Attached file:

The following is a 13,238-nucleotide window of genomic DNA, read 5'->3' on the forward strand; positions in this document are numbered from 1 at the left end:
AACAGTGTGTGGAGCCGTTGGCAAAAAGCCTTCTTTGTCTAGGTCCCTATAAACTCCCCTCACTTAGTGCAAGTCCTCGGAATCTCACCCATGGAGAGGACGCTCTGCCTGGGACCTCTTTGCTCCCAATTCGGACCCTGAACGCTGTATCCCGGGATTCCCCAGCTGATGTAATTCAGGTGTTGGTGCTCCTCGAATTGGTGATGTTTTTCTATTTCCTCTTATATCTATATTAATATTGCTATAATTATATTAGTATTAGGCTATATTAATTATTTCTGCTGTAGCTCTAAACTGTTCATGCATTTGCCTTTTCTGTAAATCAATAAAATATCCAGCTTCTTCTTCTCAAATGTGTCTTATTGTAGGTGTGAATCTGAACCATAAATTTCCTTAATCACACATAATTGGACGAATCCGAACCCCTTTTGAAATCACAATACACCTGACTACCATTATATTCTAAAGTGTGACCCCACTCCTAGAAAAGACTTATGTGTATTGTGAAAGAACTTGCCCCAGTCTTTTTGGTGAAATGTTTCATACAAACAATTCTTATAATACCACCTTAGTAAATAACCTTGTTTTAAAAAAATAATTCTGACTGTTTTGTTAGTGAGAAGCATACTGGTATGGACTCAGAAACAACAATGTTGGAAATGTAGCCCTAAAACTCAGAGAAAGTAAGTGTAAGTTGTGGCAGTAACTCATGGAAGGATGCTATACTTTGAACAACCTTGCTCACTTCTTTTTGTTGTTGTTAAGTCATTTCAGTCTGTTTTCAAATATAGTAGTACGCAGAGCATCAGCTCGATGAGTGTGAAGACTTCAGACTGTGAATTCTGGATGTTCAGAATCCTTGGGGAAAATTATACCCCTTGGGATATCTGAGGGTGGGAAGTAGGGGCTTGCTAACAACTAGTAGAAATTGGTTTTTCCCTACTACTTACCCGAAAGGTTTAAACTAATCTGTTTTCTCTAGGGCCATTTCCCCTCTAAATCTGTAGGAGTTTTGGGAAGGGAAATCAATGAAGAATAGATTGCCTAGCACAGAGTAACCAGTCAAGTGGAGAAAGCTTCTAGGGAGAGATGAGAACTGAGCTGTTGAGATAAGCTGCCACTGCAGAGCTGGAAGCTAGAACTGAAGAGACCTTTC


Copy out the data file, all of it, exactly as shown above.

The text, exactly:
The following is a 13,238-nucleotide window of genomic DNA, read 5'->3' on the forward strand; positions in this document are numbered from 1 at the left end:
AACAGTGTGTGGAGCCGTTGGCAAAAAGCCTTCTTTGTCTAGGTCCCTATAAACTCCCCTCACTTAGTGCAAGTCCTCGGAATCTCACCCATGGAGAGGACGCTCTGCCTGGGACCTCTTTGCTCCCAATTCGGACCCTGAACGCTGTATCCCGGGATTCCCCAGCTGATGTAATTCAGGTGTTGGTGCTCCTCGAATTGGTGATGTTTTTCTATTTCCTCTTATATCTATATTAATATTGCTATAATTATATTAGTATTAGGCTATATTAATTATTTCTGCTGTAGCTCTAAACTGTTCATGCATTTGCCTTTTCTGTAAATCAATAAAATATCCAGCTTCTTCTTCTCAAATGTGTCTTATTGTAGGTGTGAATCTGAACCATAAATTTCCTTAATCACACATAATTGGACGAATCCGAACCCCTTTTGAAATCACAATACACCTGACTACCATTATATTCTAAAGTGTGACCCCACTCCTAGAAAAGACTTATGTGTATTGTGAAAGAACTTGCCCCAGTCTTTTTGGTGAAATGTTTCATACAAACAATTCTTATAATACCACCTTAGTAAATAACCTTGTTTTAAAAAAATAATTCTGACTGTTTTGTTAGTGAGAAGCATACTGGTATGGACTCAGAAACAACAATGTTGGAAATGTAGCCCTAAAACTCAGAGAAAGTAAGTGTAAGTTGTGGCAGTAACTCATGGAAGGATGCTATACTTTGAACAACCTTGCTCACTTCTTTTTGTTGTTGTTAAGTCATTTCAGTCTGTTTTCAAATATAGTAGTACGCAGAGCATCAGCTCGATGAGTGTGAAGACTTCAGACTGTGAATTCTGGATGTTCAGAATCCTTGGGGAAAATTATACCCCTTGGGATATCTGAGGGTGGGAAGTAGGGGCTTGCTAACAACTAGTAGAAATTGGTTTTTCCCTACTACTTACCCGAAAGGTTTAAACTAATCTGTTTTCTCTAGGGCCATTTCCCCTCTAAATCTGTAGGAGTTTTGGGAAGGGAAATCAATGAAGAATAGATTGCCTAGCACAGAGTAACCAGTCAAGTGGAGAAAGCTTCTAGGGAGAGATGAGAACTGAGCTGTTGAGATAAGCTGCCACTGCAGAGCTGGAAGCTAGAACTGAAGAGACCTTTC